The 2011 Nissan 370Z has yet to be tested by in any configuration by either the National Highway Traffic Safety Administration (NHTSA) or the Insurance Institute for Highway Safety (IIHS), but it does come with a long list of safety features. This test car came standard with a total of six airbags (surprising for such a small cabin), active head restraints, electronic brake-force distribution with brake assist, four-wheel anti-lock brake system, tire pressure monitoring system, traction control and Vehicle Dynamic Control.2011 Nissan 370Z NISMO Review: Final Thoughts
Those wishing for the performance of a Porsche Boxster without the premium price should check out the 2011 Nissan 370Z NISMO. Unlike the first-generation NISMO Z that debuted in 2007, this new car produces a little more power while offering the same aero and suspension upgrades. The 2011 Nissan NISMO Z ditches the balanced driving dynamic of the stock 370Z in favor of improved acceleration and handling that is better suited for a track car, and despite a starting price that is in the same range as cars like the Mustang GT and Camaro SS, the Z makes up for its power disadvantage by offering some of the most agile handling of a car under $50,000. The NISMO Z is probably the best all-around, factory-tuned sports car on the market in terms of handling, performance and pricing, and the unique styling gets plenty of looks while driving around town, too.2011 Nissan 370Z NISMO: Pros and Cons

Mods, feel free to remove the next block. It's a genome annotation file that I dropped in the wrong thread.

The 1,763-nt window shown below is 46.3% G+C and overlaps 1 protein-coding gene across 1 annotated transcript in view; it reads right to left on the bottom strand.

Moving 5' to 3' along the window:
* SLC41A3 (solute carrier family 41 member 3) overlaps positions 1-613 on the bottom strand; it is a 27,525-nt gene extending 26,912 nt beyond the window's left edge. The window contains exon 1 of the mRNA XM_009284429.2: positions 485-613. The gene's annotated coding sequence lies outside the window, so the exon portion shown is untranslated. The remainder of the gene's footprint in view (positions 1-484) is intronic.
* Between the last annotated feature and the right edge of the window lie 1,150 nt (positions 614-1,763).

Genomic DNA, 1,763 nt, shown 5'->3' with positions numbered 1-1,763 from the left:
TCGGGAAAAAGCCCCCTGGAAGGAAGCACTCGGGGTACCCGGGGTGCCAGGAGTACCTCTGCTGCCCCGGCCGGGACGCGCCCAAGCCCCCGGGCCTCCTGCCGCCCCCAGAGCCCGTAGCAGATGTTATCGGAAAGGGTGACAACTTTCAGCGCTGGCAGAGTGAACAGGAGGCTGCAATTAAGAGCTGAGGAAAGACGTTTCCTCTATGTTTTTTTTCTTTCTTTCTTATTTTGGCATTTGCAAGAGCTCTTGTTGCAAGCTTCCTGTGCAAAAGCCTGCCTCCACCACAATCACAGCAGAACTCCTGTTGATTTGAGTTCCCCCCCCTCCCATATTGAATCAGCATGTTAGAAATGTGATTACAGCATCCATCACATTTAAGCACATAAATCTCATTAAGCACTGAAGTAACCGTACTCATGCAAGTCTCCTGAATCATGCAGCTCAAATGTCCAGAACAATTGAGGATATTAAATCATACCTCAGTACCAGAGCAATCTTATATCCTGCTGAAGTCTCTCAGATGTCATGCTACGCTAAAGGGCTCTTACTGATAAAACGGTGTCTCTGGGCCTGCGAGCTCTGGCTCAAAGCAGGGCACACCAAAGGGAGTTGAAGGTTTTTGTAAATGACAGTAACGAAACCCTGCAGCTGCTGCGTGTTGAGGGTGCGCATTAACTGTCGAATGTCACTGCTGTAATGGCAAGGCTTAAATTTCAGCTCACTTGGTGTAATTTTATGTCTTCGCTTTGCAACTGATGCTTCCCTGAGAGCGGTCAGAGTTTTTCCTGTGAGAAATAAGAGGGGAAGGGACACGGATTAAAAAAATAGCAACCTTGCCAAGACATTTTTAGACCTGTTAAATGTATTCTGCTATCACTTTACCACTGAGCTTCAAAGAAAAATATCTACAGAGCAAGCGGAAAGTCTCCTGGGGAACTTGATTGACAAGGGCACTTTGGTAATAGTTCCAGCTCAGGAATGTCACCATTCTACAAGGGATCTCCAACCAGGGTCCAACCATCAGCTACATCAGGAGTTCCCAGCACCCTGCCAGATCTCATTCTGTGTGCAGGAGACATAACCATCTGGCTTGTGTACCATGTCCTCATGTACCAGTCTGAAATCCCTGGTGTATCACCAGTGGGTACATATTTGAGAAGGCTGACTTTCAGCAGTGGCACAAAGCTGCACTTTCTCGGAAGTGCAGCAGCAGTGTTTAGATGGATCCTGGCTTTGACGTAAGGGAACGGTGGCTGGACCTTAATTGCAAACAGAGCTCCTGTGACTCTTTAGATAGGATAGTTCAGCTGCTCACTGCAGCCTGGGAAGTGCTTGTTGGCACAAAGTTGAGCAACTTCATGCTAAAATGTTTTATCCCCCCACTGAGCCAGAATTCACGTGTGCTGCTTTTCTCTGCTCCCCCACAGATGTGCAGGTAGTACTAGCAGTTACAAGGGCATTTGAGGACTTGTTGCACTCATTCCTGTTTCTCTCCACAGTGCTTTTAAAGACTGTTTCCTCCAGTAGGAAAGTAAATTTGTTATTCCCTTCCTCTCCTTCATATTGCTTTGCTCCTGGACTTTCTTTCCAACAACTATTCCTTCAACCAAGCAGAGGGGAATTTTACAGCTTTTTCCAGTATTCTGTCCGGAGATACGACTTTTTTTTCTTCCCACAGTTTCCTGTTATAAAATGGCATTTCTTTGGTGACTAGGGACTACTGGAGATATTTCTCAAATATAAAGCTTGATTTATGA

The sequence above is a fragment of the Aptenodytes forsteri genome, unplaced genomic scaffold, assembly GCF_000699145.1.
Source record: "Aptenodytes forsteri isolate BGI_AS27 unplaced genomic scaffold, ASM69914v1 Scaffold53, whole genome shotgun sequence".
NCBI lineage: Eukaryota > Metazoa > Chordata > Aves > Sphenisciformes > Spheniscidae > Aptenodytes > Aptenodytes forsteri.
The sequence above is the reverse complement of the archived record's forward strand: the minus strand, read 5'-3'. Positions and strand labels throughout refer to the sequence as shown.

- track-ready Z car straight from the dealership
- exclusive styling elements
- added engine power for NISMO package
- boy racer styling not for everyone
- short option list
- large rear spoiler limits visibility
Nissan provided the vehicle for this review
Photos by Jeffrey N. Ross